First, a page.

=Habitat and Range.=--In widely varying soils and localities; river
banks, rocky slopes to an altitude of 2000 feet, cellar-holes and waste
places generally, often forming copses.
From Nova Scotia to Lake Huron.
Common throughout New England.
South to Georgia; west to Minnesota and Missouri.
=Habit.=--A shrub, or small tree, rarely exceeding 25 feet in height;
trunk 8-10 inches in diameter; branches straggling, thickish, mostly
crooked when old; branchlets forked, straight, often killed at the tips
several inches by the frost; head very open, irregular, characterized by
its velvety shoots, ample, elegant foliage, turning in early autumn to
rich yellows and reds, and by its beautiful, soft-looking crimson cones.
=Bark.=--Bark of trunk light brown, mottled with gray, becoming dark
brownish-gray and more or less rough-scaly in old trees; the season's
shoots densely covered with velvety hairs, like the young horns of deer
(giving rise to the common name), the pubescence disappearing after two
or three years; the extremities dotted with minute orange spots which
enlarge laterally in successive seasons, giving a roughish feeling to
=Winter Buds and Leaves.=--Buds roundish, obtuse, densely covered with
tawny wool, sunk within a large leaf-scar. Leaves pinnately compound,
1-2 feet long; stalk hairy, reddish above, enlarged at base covering the
axillary bud; leaflets 11-31, mostly in opposite pairs, the middle pair
longest, nearly sessile except the odd one, 2-4 inches long; dark green
above, light and often downy beneath; outline narrow to broad-oblong or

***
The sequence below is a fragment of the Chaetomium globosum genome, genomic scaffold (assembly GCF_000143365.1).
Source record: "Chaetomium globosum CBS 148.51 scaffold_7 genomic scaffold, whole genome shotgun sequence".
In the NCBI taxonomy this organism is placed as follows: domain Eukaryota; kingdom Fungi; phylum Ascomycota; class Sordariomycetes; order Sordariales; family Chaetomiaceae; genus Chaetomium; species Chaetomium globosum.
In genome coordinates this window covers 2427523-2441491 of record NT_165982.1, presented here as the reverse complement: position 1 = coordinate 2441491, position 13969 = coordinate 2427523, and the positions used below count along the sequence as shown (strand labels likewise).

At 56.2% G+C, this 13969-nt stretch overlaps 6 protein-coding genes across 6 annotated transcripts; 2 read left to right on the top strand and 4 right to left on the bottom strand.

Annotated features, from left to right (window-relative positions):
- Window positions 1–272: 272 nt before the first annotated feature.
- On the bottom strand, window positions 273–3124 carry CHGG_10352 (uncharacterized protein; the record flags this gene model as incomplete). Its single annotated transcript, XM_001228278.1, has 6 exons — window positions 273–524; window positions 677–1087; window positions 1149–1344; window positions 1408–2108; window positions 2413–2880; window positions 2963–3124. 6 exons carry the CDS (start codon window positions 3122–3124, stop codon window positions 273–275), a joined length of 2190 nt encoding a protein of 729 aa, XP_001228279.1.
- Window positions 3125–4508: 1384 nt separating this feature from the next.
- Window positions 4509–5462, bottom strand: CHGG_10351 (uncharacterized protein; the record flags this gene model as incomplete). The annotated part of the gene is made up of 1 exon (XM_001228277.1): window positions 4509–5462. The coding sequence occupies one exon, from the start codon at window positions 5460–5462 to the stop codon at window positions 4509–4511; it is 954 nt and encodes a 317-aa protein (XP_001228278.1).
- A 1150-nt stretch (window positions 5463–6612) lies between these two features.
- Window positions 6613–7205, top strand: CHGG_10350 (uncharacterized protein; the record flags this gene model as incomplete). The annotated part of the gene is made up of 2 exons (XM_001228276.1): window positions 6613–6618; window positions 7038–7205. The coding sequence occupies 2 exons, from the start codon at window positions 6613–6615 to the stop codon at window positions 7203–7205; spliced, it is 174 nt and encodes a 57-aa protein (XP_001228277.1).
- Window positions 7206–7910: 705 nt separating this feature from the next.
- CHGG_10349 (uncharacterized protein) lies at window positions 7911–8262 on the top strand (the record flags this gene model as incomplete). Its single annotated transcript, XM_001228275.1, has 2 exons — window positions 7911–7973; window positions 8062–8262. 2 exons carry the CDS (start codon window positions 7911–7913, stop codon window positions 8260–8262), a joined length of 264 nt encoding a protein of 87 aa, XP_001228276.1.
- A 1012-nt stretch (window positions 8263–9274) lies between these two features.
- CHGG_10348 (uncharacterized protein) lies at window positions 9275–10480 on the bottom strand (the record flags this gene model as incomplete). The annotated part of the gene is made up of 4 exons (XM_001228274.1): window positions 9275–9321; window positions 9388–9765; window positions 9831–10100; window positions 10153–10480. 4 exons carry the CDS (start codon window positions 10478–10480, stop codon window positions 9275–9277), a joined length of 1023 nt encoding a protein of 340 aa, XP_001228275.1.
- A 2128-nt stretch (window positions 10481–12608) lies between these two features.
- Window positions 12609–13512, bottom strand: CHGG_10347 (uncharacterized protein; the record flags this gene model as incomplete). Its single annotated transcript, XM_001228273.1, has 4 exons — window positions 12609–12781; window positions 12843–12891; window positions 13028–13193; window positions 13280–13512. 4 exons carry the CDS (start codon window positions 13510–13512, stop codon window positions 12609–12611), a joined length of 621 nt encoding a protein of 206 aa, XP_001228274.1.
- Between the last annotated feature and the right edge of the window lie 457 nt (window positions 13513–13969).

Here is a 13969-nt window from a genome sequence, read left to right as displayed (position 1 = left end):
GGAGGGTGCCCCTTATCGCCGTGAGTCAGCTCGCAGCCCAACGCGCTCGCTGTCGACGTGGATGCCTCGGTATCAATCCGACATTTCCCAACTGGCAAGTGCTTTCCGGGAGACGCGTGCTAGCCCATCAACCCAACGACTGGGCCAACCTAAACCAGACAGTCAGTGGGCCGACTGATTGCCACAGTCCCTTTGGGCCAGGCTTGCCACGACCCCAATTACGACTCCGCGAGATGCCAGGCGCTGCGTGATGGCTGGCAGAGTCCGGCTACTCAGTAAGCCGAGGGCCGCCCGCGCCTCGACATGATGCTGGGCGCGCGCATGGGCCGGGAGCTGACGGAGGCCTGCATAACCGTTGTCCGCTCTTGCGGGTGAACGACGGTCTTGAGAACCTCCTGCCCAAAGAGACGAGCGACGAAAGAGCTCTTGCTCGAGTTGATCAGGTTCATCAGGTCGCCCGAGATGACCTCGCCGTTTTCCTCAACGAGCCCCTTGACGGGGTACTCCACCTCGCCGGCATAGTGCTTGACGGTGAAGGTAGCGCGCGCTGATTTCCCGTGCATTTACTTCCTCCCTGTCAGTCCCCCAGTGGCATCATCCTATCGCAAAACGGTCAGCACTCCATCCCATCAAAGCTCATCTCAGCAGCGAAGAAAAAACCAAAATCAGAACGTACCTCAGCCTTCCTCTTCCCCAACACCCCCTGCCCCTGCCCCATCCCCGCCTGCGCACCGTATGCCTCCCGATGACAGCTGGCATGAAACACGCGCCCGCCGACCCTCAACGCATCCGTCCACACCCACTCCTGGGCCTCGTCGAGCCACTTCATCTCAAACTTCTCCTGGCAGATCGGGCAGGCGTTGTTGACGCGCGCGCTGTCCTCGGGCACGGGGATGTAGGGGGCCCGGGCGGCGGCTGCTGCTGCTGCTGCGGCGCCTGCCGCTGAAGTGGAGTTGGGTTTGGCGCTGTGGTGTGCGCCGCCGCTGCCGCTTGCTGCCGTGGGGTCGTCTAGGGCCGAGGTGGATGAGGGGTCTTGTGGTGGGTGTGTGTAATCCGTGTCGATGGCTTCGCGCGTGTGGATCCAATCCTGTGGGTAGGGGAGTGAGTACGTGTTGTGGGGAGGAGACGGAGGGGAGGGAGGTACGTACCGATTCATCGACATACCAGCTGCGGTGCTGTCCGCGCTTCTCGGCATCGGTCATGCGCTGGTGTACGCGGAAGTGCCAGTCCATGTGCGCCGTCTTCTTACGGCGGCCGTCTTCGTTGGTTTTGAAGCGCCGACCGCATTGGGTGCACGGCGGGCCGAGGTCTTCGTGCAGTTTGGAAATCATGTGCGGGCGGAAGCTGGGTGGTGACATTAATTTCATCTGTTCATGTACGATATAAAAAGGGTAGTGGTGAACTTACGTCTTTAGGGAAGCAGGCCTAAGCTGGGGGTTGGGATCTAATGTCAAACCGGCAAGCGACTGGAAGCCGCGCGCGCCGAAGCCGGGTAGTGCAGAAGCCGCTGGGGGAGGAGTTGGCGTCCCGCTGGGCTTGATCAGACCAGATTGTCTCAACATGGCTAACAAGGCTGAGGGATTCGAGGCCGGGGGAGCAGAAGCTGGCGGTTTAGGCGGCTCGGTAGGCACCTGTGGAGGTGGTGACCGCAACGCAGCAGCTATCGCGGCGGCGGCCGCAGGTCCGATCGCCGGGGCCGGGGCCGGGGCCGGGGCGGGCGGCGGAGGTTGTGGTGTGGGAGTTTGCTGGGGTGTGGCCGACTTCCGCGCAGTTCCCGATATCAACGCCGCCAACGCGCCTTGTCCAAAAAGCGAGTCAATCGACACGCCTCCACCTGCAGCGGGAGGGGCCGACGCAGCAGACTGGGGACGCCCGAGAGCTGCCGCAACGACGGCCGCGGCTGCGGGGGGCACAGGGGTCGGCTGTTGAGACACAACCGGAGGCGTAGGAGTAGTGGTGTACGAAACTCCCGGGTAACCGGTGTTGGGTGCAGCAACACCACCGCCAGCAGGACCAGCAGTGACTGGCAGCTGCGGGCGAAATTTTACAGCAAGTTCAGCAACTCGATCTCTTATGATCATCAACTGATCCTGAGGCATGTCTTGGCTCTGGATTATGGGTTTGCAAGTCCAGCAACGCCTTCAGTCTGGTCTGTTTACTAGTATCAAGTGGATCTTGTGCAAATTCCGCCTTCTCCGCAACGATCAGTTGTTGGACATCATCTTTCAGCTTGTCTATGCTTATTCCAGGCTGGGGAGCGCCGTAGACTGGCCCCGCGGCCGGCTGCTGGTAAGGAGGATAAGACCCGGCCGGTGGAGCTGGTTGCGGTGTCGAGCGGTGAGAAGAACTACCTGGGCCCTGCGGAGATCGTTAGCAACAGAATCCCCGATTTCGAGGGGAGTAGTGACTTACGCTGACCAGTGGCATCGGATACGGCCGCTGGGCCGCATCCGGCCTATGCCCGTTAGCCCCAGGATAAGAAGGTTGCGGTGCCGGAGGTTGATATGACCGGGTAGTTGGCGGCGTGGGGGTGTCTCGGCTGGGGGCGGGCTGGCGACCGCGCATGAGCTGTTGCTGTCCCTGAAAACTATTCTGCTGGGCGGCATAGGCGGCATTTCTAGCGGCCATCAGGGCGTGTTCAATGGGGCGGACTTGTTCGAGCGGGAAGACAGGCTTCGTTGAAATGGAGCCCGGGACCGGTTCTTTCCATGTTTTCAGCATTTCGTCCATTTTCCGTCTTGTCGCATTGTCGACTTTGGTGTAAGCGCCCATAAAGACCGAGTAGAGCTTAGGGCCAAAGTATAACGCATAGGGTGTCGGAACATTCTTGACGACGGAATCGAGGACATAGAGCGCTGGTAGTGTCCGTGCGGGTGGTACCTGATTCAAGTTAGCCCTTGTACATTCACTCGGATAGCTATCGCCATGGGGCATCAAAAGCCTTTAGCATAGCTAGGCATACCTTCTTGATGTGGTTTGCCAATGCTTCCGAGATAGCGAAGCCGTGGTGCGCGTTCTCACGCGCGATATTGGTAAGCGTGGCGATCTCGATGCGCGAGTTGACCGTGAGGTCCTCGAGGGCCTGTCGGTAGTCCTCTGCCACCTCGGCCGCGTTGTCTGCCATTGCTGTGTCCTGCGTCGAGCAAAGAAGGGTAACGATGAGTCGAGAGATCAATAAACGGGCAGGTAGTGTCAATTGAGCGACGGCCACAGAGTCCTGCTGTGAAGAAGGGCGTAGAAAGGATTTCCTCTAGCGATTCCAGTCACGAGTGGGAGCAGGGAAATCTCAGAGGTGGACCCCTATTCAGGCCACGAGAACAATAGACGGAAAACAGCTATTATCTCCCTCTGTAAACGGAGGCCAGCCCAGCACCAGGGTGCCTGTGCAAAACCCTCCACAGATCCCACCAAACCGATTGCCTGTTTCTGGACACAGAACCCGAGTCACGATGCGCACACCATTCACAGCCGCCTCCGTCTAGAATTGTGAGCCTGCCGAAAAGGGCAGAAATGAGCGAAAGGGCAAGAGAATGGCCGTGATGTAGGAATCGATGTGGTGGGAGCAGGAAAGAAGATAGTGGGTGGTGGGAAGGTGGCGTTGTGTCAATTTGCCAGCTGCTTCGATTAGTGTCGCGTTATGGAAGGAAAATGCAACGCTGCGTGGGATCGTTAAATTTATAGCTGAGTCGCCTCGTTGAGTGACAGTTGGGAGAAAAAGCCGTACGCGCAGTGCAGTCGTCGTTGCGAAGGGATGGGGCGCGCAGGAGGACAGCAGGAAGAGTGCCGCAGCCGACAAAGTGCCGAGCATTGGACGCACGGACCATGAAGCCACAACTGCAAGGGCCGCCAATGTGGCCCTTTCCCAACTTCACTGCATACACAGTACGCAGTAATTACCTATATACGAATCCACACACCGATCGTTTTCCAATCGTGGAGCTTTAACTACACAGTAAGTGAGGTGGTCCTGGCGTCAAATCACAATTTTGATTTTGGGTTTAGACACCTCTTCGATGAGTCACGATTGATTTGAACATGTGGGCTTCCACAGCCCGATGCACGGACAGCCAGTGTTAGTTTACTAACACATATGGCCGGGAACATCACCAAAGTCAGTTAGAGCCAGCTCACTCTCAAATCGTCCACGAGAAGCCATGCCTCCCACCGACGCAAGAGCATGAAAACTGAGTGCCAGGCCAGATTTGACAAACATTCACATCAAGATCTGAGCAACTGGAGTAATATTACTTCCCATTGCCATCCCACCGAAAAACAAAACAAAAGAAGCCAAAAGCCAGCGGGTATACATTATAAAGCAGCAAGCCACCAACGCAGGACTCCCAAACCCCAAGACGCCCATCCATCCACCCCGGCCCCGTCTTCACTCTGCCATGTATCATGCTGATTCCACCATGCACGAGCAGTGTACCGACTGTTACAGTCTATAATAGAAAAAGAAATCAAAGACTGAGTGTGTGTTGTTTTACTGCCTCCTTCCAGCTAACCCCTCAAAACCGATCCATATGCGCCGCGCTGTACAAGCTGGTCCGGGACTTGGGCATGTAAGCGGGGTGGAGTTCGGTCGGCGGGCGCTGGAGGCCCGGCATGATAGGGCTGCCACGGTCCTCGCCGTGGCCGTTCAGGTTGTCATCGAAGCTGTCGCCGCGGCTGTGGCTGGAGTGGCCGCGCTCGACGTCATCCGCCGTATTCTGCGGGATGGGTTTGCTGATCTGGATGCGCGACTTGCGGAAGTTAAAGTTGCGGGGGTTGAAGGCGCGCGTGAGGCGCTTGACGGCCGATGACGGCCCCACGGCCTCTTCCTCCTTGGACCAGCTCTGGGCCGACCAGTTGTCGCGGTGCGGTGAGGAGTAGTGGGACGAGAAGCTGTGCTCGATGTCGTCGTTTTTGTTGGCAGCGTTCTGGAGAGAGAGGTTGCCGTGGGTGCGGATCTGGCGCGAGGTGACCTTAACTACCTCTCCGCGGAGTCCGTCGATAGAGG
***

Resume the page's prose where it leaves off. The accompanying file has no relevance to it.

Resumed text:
broad-lanceolate, usually serrate, rarely laciniate, long-pointed,
slightly heart-shaped or rounded at base; stipules none.
=Inflorescence.=--June to July. Flowers in dense terminal, thyrsoid
panicles, often a foot in length and 5-6 inches wide; sterile and
fertile mostly on separate trees, but sterile, fertile, and perfect
occasionally on the same tree; calyx small, the 5 hairy,
ovate-lanceolate sepals united at the base and, in sterile flowers,
about half the length of the usually recurved petals; stamens 5,
somewhat exserted; ovary abortive, smooth; in the fertile flowers the
sepals are nearly as long as the upright petals; stamens short; ovary
pubescent, 1-celled, with 3 short styles and 3 spreading stigmas.
=Fruit.=--In compound terminal panicles, 6-10 or 12 inches long, made up
of small, dryish, smooth-stoned drupes densely covered with acid,
crimson hairs, persistent till spring.
=Horticultural Value.=--Hardy throughout New England. Grows in any
well-drained soil, but prefers a deep, rich loam. The vigorous growth,
bold, handsome foliage, and freedom from disease make it desirable for
landscape plantations. It spreads rapidly from suckers, a single plant
becoming in a few years the center of a broad-spreading group. Seldom
obtainable in nurseries, but collected plants transplant easily.
The cut-leaved form is cultivated in nurseries for the sake of its
exceedingly graceful and delicate foliage.
1. Winter buds.
2. Branch with staminate flowers.
3. Staminate flower.
4. Branch with pistillate flowers.
5. Pistillate flower.
6. Fruit cluster.
=Rhus Vernix, L.=
Rhus venenata, DC.
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